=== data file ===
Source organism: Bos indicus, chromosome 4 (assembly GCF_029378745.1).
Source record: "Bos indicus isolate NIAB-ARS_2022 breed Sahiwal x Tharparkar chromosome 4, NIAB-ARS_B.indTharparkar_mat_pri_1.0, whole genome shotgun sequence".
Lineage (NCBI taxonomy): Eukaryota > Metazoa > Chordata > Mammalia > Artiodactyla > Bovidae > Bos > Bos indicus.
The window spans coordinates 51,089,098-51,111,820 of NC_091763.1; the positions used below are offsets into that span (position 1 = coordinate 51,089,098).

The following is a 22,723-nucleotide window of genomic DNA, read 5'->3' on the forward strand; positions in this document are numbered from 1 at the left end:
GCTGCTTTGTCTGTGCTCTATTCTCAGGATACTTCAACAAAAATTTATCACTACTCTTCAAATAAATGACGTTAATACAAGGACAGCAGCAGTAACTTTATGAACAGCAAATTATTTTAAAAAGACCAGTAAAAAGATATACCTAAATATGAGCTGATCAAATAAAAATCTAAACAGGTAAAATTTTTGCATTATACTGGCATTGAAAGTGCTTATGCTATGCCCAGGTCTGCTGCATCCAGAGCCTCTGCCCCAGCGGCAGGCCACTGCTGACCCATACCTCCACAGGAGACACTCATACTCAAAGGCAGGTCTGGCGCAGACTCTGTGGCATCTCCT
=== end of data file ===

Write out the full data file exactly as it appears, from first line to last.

Source organism: Bos indicus, chromosome 4 (assembly GCF_029378745.1).
Source record: "Bos indicus isolate NIAB-ARS_2022 breed Sahiwal x Tharparkar chromosome 4, NIAB-ARS_B.indTharparkar_mat_pri_1.0, whole genome shotgun sequence".
Lineage (NCBI taxonomy): Eukaryota > Metazoa > Chordata > Mammalia > Artiodactyla > Bovidae > Bos > Bos indicus.
The window spans coordinates 51,089,098-51,111,820 of NC_091763.1; the positions used below are offsets into that span (position 1 = coordinate 51,089,098).

The following is a 22,723-nucleotide window of genomic DNA, read 5'->3' on the forward strand; positions in this document are numbered from 1 at the left end:
GCTGCTTTGTCTGTGCTCTATTCTCAGGATACTTCAACAAAAATTTATCACTACTCTTCAAATAAATGACGTTAATACAAGGACAGCAGCAGTAACTTTATGAACAGCAAATTATTTTAAAAAGACCAGTAAAAAGATATACCTAAATATGAGCTGATCAAATAAAAATCTAAACAGGTAAAATTTTTGCATTATACTGGCATTGAAAGTGCTTATGCTATGCCCAGGTCTGCTGCATCCAGAGCCTCTGCCCCAGCGGCAGGCCACTGCTGACCCATACCTCCACAGGAGACACTCATACTCAAAGGCAGGTCTGGCGCAGACTCTGTGGCATCTCCT